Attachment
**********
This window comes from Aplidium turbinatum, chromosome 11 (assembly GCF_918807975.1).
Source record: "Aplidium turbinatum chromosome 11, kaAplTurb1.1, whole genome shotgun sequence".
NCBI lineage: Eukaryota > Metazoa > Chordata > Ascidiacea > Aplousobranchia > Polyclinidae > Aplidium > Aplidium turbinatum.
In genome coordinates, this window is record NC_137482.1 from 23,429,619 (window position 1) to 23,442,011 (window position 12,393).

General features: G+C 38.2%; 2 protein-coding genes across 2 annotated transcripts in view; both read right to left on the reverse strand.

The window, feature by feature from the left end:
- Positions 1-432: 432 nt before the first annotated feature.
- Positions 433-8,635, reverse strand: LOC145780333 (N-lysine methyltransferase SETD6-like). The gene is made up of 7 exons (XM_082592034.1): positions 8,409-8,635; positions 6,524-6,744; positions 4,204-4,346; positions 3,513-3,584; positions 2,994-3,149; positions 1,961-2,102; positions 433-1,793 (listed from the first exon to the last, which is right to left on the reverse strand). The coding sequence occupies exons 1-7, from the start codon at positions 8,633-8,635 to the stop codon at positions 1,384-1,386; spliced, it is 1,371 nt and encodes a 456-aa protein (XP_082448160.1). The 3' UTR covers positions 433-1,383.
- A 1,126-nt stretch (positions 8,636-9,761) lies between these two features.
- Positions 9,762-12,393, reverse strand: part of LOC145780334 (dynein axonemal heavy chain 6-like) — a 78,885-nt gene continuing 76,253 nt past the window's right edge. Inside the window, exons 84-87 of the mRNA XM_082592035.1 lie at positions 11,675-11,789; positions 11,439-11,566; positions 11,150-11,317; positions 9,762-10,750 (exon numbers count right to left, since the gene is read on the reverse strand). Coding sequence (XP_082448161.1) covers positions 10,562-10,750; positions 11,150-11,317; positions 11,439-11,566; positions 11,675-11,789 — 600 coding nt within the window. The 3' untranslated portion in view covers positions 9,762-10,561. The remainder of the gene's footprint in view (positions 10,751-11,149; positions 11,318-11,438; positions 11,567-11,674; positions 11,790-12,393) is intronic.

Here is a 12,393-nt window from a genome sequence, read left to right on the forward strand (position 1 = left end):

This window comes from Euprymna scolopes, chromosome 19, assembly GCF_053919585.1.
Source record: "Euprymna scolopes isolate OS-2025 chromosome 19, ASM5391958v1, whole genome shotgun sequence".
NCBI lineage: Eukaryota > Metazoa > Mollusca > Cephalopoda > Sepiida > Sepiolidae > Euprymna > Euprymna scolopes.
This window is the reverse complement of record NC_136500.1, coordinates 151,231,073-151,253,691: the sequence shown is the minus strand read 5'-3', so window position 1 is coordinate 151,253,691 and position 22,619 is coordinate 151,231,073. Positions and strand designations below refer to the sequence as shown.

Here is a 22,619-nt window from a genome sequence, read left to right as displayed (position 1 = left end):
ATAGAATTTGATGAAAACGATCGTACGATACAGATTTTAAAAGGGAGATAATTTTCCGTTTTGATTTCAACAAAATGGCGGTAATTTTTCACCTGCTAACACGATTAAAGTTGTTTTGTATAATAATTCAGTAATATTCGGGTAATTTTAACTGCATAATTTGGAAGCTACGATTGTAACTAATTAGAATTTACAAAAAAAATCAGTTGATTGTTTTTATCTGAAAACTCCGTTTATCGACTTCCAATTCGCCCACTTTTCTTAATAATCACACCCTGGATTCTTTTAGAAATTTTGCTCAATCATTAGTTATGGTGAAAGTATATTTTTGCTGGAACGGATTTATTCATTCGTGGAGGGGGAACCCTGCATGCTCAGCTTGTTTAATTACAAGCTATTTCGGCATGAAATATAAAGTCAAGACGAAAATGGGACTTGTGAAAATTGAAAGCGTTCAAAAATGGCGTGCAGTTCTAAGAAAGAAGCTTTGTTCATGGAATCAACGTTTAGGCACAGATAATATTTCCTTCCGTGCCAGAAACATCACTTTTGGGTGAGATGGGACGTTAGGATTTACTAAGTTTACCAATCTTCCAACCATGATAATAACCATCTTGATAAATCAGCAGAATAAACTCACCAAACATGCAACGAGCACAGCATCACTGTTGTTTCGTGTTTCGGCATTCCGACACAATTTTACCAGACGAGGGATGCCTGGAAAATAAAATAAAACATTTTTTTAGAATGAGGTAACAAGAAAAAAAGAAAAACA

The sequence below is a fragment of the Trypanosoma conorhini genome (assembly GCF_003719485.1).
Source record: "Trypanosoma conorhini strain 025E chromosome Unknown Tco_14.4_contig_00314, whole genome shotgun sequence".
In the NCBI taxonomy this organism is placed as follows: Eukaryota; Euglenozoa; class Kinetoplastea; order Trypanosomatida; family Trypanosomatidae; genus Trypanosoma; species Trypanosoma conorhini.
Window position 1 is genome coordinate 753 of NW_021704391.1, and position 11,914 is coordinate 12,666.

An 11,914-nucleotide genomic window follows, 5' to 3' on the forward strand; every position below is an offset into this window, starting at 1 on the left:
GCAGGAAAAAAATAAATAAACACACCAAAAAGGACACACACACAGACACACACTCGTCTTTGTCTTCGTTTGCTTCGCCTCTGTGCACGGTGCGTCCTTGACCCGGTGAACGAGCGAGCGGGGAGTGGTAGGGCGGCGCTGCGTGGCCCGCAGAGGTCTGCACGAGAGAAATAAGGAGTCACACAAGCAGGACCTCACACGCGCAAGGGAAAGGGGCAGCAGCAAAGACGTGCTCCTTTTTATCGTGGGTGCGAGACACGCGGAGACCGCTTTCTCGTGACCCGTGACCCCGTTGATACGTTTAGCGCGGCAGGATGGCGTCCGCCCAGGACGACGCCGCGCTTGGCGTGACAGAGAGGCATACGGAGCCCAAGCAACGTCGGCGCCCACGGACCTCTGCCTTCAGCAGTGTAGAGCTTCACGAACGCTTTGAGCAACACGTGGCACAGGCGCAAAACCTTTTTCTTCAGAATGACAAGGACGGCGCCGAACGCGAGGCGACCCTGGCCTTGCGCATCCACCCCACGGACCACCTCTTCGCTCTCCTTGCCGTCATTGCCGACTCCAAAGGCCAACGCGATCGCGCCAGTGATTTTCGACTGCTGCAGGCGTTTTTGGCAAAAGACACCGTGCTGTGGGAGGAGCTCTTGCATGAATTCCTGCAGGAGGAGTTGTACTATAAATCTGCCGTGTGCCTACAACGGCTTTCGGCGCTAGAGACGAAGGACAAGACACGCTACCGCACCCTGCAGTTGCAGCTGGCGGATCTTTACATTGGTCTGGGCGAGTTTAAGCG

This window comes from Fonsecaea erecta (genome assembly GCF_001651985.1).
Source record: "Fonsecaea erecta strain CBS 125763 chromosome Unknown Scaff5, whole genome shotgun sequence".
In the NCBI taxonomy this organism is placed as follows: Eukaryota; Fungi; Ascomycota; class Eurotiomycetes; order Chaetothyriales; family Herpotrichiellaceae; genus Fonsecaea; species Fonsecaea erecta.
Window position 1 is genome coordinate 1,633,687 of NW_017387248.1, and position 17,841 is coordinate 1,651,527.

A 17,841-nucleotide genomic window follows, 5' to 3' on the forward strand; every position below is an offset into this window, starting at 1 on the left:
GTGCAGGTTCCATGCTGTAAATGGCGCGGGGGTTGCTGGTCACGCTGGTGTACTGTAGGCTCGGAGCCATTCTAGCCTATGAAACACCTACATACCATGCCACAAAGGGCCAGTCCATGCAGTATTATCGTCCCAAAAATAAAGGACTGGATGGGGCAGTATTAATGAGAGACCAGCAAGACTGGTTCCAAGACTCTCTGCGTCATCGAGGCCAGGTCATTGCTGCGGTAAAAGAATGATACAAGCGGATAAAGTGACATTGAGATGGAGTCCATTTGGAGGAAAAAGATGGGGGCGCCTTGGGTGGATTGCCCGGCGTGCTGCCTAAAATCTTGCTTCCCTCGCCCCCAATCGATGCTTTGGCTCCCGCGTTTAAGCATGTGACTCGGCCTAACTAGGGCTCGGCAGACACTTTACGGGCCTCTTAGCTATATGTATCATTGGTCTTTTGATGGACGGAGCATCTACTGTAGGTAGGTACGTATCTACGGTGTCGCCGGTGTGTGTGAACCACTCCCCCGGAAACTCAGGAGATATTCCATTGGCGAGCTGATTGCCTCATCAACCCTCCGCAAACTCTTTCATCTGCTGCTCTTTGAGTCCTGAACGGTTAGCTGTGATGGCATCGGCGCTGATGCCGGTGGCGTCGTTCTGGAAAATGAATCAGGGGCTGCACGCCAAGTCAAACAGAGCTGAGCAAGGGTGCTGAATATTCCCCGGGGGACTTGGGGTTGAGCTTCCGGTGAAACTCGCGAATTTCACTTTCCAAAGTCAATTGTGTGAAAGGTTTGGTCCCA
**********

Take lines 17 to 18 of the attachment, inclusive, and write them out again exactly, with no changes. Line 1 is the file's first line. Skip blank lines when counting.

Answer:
ATAGAATTTGATGAAAACGATCGTACGATACAGATTTTAAAAGGGAGATAATTTTCCGTTTTGATTTCAACAAAATGGCGGTAATTTTTCACCTGCTAACACGATTAAAGTTGTTTTGTATAATAATTCAGTAATATTCGGGTAATTTTAACTGCATAATTTGGAAGCTACGATTGTAACTAATTAGAATTTACAAAAAAAATCAGTTGATTGTTTTTATCTGAAAACTCCGTTTATCGACTTCCAATTCGCCCACTTTTCTTAATAATCACACCCTGGATTCTTTTAGAAATTTTGCTCAATCATTAGTTATGGTGAAAGTATATTTTTGCTGGAACGGATTTATTCATTCGTGGAGGGGGAACCCTGCATGCTCAGCTTGTTTAATTACAAGCTATTTCGGCATGAAATATAAAGTCAAGACGAAAATGGGACTTGTGAAAATTGAAAGCGTTCAAAAATGGCGTGCAGTTCTAAGAAAGAAGCTTTGTTCATGGAATCAACGTTTAGGCACAGATAATATTTCCTTCCGTGCCAGAAACATCACTTTTGGGTGAGATGGGACGTTAGGATTTACTAAGTTTACCAATCTTCCAACCATGATAATAACCATCTTGATAAATCAGCAGAATAAACTCACCAAACATGCAACGAGCACAGCATCACTGTTGTTTCGTGTTTCGGCATTCCGACACAATTTTACCAGACGAGGGATGCCTGGAAAATAAAATAAAACATTTTTTTAGAATGAGGTAACAAGAAAAAAAGAAAAACA

The sequence below is a fragment of the Trypanosoma conorhini genome (assembly GCF_003719485.1).